The main reason why some classic films are not available on Blu-ray is that the copyrights are owned by the studios, or else the studios control access to the original film elements. The films in Pioneers of African-American Cinema are essentially “orphan films.” So no corporate entity has been governing the films. This means an independent company such as Kino Lorber has fewer legal hurdles to clear when pursuing the films. The downside to these being “orphan films” is that no one has protected the original film elements. Many films don’t survive and some of the films that do survive exist in fragmentary or battered condition. I have heard of some having screenings in their own home theatres that they recently had installed by Home Theatre Installers but this is risky business because they don’t own the films.
So far, we’ve been able to obtain almost every film we’ve pursued for this collection. However, there are a couple of high-profile restorations that are not available to us because the archive that preserved the film has other plans for distribution (a good example being the Museum of Modern Art’s recent preservation of Lime Kiln Field Day, which I would like to have included). But that’s fine, MoMA has been cooperating with us in other ways, so it’ll all be good in the end.
The project page describes these films as having a unique narrative and visual style quite different from major studio releases. Could you briefly describe a few of these differences?
The visual style of these films is defined mainly by the lack of resources available to the filmmakers. Instead of being shot on custom-designed sets, many films are shot on actual locations in homes, nightclubs, churches, in middle America. It provides a glimpse of African-American life that does not appear in any Hollywood film of the time. And visually speaking, the films do not have the benefit of elaborate lighting, so the interior scenes especially often have a shadowy, almost gritty feel. In a way, it’s like the films of Italian Neorealism. Those films cultivated their own distinctive visual style — not necessarily intentionally, but because they were shot with limited means in the wake of World War II. The same thing is happening here, a common visual style emerges from the context in which the films were made.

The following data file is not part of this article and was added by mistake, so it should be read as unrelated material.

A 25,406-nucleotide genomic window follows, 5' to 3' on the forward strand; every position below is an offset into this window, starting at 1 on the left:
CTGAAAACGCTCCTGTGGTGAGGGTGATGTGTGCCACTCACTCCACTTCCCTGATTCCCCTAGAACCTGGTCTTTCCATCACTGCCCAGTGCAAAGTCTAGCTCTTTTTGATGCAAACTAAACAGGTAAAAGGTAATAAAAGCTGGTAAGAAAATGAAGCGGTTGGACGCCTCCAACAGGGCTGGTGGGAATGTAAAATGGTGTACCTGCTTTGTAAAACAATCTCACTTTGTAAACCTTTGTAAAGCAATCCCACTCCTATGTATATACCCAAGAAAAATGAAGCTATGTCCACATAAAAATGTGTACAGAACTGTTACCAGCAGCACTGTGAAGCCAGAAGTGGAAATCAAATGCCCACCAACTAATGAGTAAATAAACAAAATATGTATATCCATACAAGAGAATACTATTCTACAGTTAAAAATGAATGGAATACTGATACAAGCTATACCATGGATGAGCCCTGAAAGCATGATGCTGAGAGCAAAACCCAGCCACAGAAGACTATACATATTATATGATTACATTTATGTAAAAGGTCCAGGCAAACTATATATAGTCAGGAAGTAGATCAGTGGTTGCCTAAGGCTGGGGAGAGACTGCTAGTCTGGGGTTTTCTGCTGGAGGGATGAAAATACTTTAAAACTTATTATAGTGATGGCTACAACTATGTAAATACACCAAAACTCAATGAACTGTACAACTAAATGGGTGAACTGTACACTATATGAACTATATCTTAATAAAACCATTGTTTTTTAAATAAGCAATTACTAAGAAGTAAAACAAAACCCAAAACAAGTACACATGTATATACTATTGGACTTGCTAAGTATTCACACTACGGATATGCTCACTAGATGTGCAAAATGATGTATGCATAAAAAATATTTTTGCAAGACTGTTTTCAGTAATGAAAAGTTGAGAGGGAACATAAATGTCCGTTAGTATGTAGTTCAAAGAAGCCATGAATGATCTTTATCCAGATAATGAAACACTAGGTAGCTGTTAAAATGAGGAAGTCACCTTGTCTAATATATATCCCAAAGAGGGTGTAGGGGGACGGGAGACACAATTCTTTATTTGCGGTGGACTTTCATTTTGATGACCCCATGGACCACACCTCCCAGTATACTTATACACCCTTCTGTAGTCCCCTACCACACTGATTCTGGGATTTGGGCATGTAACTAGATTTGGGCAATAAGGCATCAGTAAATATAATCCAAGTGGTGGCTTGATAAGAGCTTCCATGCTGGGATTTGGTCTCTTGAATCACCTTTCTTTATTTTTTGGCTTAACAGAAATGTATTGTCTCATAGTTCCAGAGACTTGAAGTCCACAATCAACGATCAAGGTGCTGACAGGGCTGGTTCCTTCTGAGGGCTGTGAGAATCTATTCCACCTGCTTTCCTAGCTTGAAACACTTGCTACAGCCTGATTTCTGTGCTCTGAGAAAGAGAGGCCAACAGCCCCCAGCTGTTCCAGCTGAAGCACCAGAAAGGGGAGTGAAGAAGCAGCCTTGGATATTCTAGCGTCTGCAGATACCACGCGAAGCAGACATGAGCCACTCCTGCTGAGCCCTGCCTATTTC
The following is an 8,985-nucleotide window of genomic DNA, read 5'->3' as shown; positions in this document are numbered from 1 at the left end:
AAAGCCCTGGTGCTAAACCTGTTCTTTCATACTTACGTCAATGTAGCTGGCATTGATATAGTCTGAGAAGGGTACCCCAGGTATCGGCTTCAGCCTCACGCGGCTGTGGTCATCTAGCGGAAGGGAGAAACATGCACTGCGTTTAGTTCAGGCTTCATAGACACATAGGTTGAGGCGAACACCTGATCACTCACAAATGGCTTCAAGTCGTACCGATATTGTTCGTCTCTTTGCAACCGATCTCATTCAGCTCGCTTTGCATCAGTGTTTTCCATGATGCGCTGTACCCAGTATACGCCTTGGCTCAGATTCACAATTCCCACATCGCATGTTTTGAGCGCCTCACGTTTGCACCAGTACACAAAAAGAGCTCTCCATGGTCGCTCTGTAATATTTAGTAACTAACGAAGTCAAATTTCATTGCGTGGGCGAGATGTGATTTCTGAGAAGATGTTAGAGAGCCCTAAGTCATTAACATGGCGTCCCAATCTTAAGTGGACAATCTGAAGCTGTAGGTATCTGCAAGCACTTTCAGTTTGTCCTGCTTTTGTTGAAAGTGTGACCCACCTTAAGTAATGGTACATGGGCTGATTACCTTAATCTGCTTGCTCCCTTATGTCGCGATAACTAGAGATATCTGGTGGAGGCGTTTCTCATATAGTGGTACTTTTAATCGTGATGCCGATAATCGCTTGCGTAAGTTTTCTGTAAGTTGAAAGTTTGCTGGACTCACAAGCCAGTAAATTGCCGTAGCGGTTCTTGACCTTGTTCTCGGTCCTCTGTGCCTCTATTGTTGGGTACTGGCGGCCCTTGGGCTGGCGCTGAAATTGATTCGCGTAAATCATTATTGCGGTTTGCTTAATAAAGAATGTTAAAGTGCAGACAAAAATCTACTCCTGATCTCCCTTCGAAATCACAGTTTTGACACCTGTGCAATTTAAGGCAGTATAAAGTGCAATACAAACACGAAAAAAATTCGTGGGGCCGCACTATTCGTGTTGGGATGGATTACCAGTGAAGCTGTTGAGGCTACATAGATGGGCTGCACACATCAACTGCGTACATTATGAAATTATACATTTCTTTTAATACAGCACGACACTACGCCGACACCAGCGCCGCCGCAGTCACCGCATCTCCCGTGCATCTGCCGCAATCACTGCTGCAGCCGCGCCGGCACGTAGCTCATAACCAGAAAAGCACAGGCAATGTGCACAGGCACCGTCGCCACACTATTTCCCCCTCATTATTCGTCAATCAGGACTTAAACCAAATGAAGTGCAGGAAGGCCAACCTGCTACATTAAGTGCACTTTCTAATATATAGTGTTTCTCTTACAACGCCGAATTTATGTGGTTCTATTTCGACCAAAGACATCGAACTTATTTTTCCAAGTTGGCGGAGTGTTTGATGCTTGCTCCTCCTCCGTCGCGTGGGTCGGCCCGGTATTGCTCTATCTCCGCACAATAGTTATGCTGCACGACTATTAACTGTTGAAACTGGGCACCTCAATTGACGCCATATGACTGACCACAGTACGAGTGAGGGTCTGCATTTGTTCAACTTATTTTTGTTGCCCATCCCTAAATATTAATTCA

The lack of resources also required filmmakers to find ingenious means of overcoming their budgetary challenges. Richard Norman’s The Flying Ace is an aviation film in which the plane never leaves the ground (I suppose they didn’t have a camera rig for filming in flight). So the flight scenes are all achieved through clever effects. Likewise, Eleven P.M. has some ambitious effects scenes — such as one in which a dying man’s spirit takes possession of a dog. The director, Richard Maurice, didn’t have access to a special effects team or sophisticated optical printer, so the superimposition of a man’s head on a dog’s body is very raw. But that rawness is very much in keeping with the overall aesthetic of these films.
No one watching these films should expect technical perfection… or even proficiency. But the rough-hewn feel of the films… their authenticity… is what gives the films their impact.
The project page states that The Scar of Shame will include a scene missing from all other home media releases. How was this scene rediscovered?
We still have to get permission to use the footage (fingers crossed) but it is a wedding sequence that was discovered by film historian Pearl Bowser. When The Scar of Shame was initially released on VHS by the Library of Congress, it did not include this scene, since they mastered the film from their own 35mm elements. My understanding is that, since that time, Bowser has donated her more complete (16mm) print to the LOC, so we can combine the two for this new edition. Bowser has, for decades, been a champion of African-American cinema — from films made in the 1920 to the 1970s and beyond. It is an absolute fact that fewer films would have survived without her efforts. And not only has she saved films, she has done much to keep the films in circulation, and to share the story of how these films were made (including the 1994 documentary she co-directed for PBS: Midnight Ramble). She writes about the rediscovery of the footage in an essay in Oscar Micheaux and His Circle, a book co-edited by our curator Charles Musser.